Samson Bitensky, 86, Introduced Supersuede
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Samson Bitensky, who died yesterday at 86, was a leading New York textile manufacturer who in 1974 introduced the world to Supersuede and a man who escaped the gathering Holocaust in Europe to write a remarkable chapter in the story of the American dream.
Supersuede, lighter and more flexible than Ultrasuede, was one of a myriad of knit fabrics and lace that Bitensky’s Fab Industries produced at factories in the Adirondacks and North Carolina. At its height, the company had sales of nearly $200 million.
Bitensky, a figure in the New York textile world for more than half a century, a genius of a negotiator who was uncommonly successful at making both sides of a transaction feel like a winner. And what was perceived by some as autocratic was perceived by his employees as vision and commitment, qualities that kept many of his executives working for him loyally throughout long careers.
Born and raised in Poland, Bitensky managed to escape to America in 1938, and came to live with relatives in Far Rockaway, N.Y. He volunteered for service in World War II, during which he participated in the invasion of Italy, before contracting malaria. After the war, he joined relatives to form a dress manufacturing company. Bitensky had a knack for coming up with gimmicks, like adding a broach to a dress that would make it sell for a few dollars more. He had a way with vendors, and as a veteran he was exempt from postwar rationing of cloth.
In 1955, Bitensky founded Fab-Lace, Incorporated, a specialty lace company. He began manufacturing operations at a former rug mill in upstate Amsterdam, N.Y. In 1966, John MacArthur asked Bitensky to take over a foreclosed North Carolina textile mill. Bitensky reorganized his company as Fab Industries, and added MacArthur to the board. He began the large-scale manufacturing of tricot knits and other fabrics. The company went public in 1968.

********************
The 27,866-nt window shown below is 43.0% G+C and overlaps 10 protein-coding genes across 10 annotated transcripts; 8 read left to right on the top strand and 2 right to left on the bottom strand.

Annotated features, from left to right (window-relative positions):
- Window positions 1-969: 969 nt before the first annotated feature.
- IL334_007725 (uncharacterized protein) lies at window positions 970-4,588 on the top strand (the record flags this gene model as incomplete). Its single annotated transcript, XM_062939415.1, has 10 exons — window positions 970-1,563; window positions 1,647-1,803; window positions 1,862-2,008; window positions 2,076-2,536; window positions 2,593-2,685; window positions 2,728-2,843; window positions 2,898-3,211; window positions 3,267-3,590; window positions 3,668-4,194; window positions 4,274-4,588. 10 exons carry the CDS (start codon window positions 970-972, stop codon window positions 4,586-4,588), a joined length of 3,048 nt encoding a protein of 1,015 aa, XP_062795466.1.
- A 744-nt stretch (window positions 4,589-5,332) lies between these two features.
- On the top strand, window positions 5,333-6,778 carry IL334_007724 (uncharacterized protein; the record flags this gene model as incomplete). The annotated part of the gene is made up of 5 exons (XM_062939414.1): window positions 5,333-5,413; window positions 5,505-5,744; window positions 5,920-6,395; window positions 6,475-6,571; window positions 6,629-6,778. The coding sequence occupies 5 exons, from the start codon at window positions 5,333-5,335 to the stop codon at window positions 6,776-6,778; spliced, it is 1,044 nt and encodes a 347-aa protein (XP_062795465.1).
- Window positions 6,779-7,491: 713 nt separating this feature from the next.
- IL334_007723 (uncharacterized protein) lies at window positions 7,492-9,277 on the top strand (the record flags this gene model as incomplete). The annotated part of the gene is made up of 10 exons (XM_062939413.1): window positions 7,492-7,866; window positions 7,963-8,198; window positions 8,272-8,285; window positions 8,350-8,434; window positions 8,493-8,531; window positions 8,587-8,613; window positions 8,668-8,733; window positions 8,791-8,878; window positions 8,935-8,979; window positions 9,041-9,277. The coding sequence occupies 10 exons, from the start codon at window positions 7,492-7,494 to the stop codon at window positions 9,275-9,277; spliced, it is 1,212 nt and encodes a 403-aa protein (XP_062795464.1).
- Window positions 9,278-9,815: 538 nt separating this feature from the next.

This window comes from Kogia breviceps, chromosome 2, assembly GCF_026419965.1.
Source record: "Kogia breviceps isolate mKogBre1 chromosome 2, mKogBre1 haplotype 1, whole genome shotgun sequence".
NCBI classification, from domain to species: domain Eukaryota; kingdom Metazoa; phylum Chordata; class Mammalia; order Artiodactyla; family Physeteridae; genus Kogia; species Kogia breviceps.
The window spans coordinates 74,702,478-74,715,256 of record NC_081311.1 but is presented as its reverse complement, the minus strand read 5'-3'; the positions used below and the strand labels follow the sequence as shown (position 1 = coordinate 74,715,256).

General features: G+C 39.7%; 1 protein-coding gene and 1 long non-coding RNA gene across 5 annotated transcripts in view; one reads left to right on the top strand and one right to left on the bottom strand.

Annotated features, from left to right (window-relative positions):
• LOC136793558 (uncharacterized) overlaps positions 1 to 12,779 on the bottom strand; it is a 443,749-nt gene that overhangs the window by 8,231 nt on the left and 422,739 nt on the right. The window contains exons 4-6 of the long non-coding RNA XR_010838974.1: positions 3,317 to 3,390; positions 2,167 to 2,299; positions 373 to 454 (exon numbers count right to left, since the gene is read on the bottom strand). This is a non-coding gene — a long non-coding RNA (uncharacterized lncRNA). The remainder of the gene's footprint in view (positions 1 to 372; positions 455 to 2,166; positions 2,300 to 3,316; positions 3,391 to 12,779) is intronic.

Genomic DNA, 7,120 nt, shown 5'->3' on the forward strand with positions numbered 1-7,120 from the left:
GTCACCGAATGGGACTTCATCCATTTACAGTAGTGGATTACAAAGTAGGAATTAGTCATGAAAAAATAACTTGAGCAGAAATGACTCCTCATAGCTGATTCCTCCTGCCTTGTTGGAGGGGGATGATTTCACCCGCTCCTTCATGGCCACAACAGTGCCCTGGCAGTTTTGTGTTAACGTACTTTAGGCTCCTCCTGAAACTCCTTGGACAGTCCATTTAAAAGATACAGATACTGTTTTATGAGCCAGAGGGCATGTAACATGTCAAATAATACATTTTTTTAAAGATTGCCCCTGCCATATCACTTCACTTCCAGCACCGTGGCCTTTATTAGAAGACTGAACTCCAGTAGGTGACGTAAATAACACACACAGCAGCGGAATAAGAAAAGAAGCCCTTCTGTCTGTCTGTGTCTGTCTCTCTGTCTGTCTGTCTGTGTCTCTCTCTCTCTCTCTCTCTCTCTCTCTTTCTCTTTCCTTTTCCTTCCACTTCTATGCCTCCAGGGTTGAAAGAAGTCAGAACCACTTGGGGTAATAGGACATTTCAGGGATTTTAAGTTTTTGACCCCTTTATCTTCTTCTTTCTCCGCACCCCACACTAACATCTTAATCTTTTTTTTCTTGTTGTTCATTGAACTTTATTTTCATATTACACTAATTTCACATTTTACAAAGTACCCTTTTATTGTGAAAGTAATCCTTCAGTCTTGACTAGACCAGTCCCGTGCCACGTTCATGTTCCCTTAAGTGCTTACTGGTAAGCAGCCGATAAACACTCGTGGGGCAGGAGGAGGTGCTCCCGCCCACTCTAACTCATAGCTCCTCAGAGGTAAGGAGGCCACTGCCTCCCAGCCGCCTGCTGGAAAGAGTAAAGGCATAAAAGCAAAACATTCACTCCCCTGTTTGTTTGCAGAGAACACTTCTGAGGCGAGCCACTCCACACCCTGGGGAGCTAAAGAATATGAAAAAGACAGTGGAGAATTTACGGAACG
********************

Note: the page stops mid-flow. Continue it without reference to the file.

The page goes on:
After introducing Supersuede and several other specialty fabrics in the 1970s, Fab began manufacturing bedding and airline blankets. The company peaked with $189 million in sales in the mid-1990s, and thereafter contracted somewhat. It returned to private ownership last year. Bitensky was for a number of years numbered by Crain’s among the highest-paid New York executives, though by the standards of the current salary wars his compensation was modest.
He was a member of the board of trustees of Yeshiva University, Beth Israel Hospital, and the Shenkar College of Engineering and Design in Ramat-Gan, Israel.
Born January 6, 1920, in Maytchet, a shtetl in Poland, now in Belarus; died May 17 at Beth Israel Medical Center; survived by his wife of 56 years, Halina Zobler, daughters Beth Myers and Susan Lerner, and three grandchildren.